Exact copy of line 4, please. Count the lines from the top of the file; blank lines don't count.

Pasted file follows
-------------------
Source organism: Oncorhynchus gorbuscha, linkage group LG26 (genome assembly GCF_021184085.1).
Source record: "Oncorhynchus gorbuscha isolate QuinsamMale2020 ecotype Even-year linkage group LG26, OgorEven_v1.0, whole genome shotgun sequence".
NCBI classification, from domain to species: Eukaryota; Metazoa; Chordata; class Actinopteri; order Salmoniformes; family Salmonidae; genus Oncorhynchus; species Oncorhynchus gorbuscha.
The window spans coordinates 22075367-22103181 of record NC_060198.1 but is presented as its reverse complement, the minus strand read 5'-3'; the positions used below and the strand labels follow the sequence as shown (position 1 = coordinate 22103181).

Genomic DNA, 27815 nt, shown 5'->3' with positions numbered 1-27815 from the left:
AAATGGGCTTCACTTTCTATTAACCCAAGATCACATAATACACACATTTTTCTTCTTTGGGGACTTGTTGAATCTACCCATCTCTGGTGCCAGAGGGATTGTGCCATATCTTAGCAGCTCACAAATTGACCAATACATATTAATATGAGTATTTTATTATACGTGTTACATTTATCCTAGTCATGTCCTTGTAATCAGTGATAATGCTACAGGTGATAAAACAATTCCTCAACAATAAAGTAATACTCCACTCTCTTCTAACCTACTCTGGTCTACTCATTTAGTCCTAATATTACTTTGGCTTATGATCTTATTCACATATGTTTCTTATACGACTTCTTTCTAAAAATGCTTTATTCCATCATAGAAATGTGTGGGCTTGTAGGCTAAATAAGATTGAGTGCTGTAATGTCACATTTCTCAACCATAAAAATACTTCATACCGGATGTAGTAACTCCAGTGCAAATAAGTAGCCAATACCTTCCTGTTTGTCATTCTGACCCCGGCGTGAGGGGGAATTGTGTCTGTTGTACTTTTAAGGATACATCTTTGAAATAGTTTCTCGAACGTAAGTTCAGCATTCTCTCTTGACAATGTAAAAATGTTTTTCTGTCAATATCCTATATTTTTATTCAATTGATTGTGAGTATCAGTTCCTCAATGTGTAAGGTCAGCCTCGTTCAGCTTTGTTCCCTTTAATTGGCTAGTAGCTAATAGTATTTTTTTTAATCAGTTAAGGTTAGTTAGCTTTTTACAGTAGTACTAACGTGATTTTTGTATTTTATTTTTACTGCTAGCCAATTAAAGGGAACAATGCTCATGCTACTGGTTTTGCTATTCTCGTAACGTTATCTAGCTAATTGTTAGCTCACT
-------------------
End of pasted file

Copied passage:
The window spans coordinates 22075367-22103181 of record NC_060198.1 but is presented as its reverse complement, the minus strand read 5'-3'; the positions used below and the strand labels follow the sequence as shown (position 1 = coordinate 22103181).